A recent study by a team of researchers from Women’s College Hospital in Toronto outlined the symptoms and adverse outcomes seen in "Canada’s first vaginoplasty postoperative care clinic." According to the paper, approximately 200 biological males in Ontario undergo this procedure every year, and although Ontario now offers this radical surgery, capacity is not meeting demand, causing many to seek out-of-province care.
A review of the first 80 patients seen at this new clinic showed that common concerns were pain (53.8 percent), dilation concerns (46.3 percent), and surgical site/vaginal bleeding (42.5 percent).
Dilation is needed because the radical surgery involves using the penile tissue to fashion a cavity that is intended to resemble a vagina. This cavity is an open wound, and without dilation, the body would heal itself and the wound would close.
In a resource for primary care providers put together by Women’s College Hospital, there is a "dilator care" schedule. For the first three months post-op, the patient must dilate three times a day. Then twice a day for the next six months, after which the frequency can be reduced to once a day for the following three months. Then, if all is well, the patient can reduce the dilation frequency to once or twice a week for life.
Further adverse effects include concerns about sexual function. 11.3 percent experienced anorgasmia, the inability to achieve orgasm, and 11.3 percent reported dyspareunia, painful intercourse.
The most common adverse outcomes identified by healthcare providers included hypergranulation (38.8 percent), urinary dysfunction (18.8 percent), and wound healing issues (12.5 percent).
Hypergranulation is an excess of granulation tissue that rises above the surface of the wound bed. According to Women’s College Hospital, "hypergranulation has a spongy, shiny, bright/beefy red appearance, often grainy in texture that extends above the surface of the surrounding skin. It is sometimes compared to the appearance of the surface of a raspberry."
The mean age of the individual in the sample of 80 patients was 39 years. The youngest was 19 and the oldest was 73.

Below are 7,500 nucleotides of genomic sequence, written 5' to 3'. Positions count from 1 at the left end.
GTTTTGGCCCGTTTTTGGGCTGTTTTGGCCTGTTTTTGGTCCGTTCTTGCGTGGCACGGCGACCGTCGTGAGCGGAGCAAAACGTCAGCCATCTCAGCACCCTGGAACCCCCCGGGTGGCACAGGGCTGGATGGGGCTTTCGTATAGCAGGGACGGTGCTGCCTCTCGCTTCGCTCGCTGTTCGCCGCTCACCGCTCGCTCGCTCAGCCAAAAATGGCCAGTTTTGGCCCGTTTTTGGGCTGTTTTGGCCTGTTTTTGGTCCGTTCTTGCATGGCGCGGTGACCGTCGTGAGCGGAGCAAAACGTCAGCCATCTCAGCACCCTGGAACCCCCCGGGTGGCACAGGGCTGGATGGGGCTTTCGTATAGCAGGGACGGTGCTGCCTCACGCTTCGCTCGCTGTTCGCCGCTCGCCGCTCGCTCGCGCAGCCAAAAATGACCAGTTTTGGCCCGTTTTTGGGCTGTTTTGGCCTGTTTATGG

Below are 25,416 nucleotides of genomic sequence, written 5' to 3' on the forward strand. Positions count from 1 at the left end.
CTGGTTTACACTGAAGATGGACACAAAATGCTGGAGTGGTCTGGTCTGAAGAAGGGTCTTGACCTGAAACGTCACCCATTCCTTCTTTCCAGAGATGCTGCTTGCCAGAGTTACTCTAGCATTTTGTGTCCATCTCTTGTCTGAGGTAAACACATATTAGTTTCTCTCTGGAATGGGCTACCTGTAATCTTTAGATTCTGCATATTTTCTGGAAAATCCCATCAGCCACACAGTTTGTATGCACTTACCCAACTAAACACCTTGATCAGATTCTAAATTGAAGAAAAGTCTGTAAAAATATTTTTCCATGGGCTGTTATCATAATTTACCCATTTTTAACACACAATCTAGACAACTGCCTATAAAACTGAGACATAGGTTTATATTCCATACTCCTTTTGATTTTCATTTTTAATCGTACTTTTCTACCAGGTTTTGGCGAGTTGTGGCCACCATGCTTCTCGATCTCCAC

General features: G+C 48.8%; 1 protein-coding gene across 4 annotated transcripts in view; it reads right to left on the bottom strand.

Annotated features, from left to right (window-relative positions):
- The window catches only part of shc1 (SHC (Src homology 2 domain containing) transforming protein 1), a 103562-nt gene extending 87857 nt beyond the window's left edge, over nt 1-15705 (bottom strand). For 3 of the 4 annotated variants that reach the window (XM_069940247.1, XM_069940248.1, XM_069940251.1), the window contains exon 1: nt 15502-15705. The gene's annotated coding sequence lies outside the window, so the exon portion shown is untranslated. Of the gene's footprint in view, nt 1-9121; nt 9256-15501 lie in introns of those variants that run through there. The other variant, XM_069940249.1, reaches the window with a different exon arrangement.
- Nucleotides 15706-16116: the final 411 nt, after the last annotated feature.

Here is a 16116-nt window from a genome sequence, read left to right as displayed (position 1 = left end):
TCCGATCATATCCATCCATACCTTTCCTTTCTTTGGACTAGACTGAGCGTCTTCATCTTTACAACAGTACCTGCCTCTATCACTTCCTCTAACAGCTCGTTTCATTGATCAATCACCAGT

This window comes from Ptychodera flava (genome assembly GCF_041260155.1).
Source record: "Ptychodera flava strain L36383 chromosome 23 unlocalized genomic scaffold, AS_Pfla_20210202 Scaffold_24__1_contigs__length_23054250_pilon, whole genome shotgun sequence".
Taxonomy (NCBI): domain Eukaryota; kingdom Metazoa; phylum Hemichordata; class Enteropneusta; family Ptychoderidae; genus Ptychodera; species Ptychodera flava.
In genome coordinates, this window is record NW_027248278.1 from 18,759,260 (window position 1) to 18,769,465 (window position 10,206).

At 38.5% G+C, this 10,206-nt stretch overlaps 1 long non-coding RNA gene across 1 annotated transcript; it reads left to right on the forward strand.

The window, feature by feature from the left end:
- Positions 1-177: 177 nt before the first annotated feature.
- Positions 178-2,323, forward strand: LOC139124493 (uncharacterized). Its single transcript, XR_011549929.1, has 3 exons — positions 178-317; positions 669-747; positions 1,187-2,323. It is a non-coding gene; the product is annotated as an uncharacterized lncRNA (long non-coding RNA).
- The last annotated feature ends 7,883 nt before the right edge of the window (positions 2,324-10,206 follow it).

In the FAQ section of the advice for primary care providers, one of the questions is "My patient is bothered by intravaginal hair, what are my options?"
"If permanent hair removal was not completed prior to surgery, some hair growth in the vaginal canal is common. Currently in Ontario, there is no permanent way of removing this hair once it is in the vault," is the answer provided by Women’s College Hospital.
Clinicians are advised to manually remove the hair with "alligator forceps or long forceps."
Women’s College Hospital in Toronto describes itself as "a world leader in health for women, health equity and health system solutions – a hospital designed to keep people out of hospital."
The hospital, founded over 100 years ago to provide access to care for women has, over time, "come to understand our obligations more broadly, including addressing gender inequity across the gender spectrum and the entrenched disparities for racialized people." The hospital now treats both men and women and has a commitment to "dismantling the structures that contribute to inequity, including anti-Black racism."
The hospital performs "transition-related surgery" including vaginoplasty and "chest masculinization" surgeries for females who identify as men, and "breast augmentation" surgeries for males who identify as women. The hospital has significant waitlists and is currently booking vaginoplasty surgeries for 2025.
The Post Millennial has reached out to Women's College Hospital for comment.
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